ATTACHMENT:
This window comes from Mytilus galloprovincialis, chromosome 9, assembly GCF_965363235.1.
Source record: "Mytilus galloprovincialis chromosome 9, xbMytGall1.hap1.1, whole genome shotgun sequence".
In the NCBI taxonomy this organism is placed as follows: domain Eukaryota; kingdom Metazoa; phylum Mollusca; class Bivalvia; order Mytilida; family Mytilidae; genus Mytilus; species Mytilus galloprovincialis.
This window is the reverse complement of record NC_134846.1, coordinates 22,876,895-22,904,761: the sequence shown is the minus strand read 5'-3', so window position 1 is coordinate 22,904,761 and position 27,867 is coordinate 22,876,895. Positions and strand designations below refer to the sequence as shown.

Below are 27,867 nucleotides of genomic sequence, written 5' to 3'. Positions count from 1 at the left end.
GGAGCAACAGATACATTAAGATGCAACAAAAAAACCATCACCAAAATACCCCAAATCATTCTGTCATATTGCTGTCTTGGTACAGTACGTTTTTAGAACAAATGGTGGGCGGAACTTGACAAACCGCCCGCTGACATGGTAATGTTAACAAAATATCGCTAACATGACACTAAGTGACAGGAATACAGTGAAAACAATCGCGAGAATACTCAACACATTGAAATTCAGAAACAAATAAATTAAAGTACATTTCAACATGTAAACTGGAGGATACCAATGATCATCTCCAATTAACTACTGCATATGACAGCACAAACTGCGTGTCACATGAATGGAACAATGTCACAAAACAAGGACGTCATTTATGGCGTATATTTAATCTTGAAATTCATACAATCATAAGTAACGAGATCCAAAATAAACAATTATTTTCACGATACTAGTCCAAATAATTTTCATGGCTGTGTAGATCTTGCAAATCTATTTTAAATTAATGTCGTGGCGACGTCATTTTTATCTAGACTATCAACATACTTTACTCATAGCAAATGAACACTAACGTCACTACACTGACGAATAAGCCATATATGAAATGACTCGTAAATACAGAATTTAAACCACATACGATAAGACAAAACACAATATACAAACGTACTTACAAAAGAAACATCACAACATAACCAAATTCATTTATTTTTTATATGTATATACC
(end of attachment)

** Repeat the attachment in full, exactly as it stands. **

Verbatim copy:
This window comes from Mytilus galloprovincialis, chromosome 9, assembly GCF_965363235.1.
Source record: "Mytilus galloprovincialis chromosome 9, xbMytGall1.hap1.1, whole genome shotgun sequence".
In the NCBI taxonomy this organism is placed as follows: domain Eukaryota; kingdom Metazoa; phylum Mollusca; class Bivalvia; order Mytilida; family Mytilidae; genus Mytilus; species Mytilus galloprovincialis.
This window is the reverse complement of record NC_134846.1, coordinates 22,876,895-22,904,761: the sequence shown is the minus strand read 5'-3', so window position 1 is coordinate 22,904,761 and position 27,867 is coordinate 22,876,895. Positions and strand designations below refer to the sequence as shown.

Below are 27,867 nucleotides of genomic sequence, written 5' to 3'. Positions count from 1 at the left end.
GGAGCAACAGATACATTAAGATGCAACAAAAAAACCATCACCAAAATACCCCAAATCATTCTGTCATATTGCTGTCTTGGTACAGTACGTTTTTAGAACAAATGGTGGGCGGAACTTGACAAACCGCCCGCTGACATGGTAATGTTAACAAAATATCGCTAACATGACACTAAGTGACAGGAATACAGTGAAAACAATCGCGAGAATACTCAACACATTGAAATTCAGAAACAAATAAATTAAAGTACATTTCAACATGTAAACTGGAGGATACCAATGATCATCTCCAATTAACTACTGCATATGACAGCACAAACTGCGTGTCACATGAATGGAACAATGTCACAAAACAAGGACGTCATTTATGGCGTATATTTAATCTTGAAATTCATACAATCATAAGTAACGAGATCCAAAATAAACAATTATTTTCACGATACTAGTCCAAATAATTTTCATGGCTGTGTAGATCTTGCAAATCTATTTTAAATTAATGTCGTGGCGACGTCATTTTTATCTAGACTATCAACATACTTTACTCATAGCAAATGAACACTAACGTCACTACACTGACGAATAAGCCATATATGAAATGACTCGTAAATACAGAATTTAAACCACATACGATAAGACAAAACACAATATACAAACGTACTTACAAAAGAAACATCACAACATAACCAAATTCATTTATTTTTTATATGTATATACC